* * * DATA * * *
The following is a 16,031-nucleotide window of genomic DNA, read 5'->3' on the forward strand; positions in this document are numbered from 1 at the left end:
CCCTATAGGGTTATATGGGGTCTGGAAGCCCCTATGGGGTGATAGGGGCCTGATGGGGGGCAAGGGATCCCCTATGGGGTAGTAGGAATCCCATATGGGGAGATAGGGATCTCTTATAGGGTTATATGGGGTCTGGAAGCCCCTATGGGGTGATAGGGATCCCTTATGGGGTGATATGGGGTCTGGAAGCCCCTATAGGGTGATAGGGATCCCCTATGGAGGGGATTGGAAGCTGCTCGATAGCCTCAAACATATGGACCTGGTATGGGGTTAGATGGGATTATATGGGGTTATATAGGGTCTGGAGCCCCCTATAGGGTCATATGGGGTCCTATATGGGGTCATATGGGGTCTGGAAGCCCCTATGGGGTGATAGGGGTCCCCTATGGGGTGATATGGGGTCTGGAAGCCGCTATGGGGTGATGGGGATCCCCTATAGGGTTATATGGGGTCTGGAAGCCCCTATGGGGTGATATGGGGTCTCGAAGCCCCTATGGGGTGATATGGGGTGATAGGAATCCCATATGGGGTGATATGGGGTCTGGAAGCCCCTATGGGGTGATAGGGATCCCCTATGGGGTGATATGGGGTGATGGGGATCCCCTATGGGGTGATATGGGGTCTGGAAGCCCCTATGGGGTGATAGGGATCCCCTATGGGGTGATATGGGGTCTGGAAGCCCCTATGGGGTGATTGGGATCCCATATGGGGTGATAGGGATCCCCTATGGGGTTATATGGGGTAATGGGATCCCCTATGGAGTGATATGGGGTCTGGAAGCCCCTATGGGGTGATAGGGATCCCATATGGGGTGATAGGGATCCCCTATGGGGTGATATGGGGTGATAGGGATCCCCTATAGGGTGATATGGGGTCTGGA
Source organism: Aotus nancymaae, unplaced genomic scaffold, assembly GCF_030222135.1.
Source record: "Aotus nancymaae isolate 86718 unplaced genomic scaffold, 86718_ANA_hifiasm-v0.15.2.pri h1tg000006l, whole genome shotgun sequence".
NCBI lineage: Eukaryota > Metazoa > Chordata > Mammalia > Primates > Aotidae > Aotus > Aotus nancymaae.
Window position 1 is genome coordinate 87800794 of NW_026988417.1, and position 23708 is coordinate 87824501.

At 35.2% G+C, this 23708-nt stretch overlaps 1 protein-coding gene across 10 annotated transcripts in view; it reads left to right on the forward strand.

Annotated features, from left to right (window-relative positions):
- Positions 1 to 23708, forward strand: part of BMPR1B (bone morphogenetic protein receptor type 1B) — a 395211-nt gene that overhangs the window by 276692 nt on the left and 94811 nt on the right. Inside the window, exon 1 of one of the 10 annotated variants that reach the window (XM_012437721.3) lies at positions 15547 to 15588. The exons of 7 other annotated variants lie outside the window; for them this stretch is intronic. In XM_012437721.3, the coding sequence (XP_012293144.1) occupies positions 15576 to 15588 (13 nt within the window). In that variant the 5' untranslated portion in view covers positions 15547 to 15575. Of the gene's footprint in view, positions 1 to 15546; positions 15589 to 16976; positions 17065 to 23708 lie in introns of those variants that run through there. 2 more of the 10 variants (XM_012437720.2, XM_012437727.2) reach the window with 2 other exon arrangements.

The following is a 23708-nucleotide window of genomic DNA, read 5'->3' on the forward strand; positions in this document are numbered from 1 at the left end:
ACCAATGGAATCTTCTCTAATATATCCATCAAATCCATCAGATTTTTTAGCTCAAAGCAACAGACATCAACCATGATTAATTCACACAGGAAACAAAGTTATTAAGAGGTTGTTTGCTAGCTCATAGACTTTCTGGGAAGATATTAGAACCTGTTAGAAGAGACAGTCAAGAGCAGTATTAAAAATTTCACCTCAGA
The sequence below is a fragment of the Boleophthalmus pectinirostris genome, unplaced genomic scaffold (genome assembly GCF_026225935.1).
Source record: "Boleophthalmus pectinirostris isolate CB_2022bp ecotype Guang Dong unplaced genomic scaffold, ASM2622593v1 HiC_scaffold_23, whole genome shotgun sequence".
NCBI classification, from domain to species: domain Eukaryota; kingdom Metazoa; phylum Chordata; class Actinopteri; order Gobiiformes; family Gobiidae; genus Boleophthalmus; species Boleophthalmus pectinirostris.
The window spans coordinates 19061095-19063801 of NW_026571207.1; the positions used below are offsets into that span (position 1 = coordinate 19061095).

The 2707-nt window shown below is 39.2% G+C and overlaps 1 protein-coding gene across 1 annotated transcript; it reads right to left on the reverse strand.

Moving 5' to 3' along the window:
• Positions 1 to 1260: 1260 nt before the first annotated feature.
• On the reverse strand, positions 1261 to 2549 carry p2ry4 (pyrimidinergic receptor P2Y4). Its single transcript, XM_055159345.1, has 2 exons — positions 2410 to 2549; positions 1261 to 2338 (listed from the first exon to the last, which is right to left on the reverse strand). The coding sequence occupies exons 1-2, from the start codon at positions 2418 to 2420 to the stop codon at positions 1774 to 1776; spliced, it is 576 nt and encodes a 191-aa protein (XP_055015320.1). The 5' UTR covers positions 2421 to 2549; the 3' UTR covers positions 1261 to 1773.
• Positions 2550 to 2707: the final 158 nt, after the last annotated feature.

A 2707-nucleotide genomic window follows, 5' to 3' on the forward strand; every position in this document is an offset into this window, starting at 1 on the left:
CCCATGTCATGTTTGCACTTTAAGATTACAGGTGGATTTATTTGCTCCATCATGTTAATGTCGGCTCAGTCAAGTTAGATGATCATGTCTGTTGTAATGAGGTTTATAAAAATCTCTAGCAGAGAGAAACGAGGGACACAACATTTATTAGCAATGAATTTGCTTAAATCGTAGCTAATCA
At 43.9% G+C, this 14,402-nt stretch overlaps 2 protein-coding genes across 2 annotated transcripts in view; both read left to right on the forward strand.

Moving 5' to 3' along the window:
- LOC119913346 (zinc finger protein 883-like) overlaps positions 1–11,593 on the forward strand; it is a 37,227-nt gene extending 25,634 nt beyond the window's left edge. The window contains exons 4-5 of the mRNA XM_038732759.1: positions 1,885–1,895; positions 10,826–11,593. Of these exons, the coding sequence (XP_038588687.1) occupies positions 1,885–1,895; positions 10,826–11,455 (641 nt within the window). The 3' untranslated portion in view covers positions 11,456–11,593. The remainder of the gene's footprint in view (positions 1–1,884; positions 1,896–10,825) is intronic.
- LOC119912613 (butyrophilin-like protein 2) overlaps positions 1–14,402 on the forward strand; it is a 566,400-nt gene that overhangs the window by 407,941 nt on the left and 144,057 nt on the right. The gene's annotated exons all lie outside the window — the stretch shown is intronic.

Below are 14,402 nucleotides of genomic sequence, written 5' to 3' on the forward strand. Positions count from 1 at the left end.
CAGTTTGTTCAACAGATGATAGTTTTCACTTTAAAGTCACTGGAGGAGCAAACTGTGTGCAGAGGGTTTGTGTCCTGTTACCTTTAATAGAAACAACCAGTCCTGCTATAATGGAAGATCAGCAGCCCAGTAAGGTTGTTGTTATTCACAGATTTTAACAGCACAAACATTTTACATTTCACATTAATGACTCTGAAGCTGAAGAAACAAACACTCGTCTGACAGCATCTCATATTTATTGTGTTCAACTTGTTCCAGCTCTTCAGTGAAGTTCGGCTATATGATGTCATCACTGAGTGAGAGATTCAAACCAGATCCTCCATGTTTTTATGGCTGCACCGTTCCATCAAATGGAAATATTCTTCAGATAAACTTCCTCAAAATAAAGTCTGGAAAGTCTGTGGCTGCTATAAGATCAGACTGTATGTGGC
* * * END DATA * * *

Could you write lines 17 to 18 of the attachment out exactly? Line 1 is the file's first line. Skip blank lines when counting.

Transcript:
Moving 5' to 3' along the window:
• Positions 1 to 1260: 1260 nt before the first annotated feature.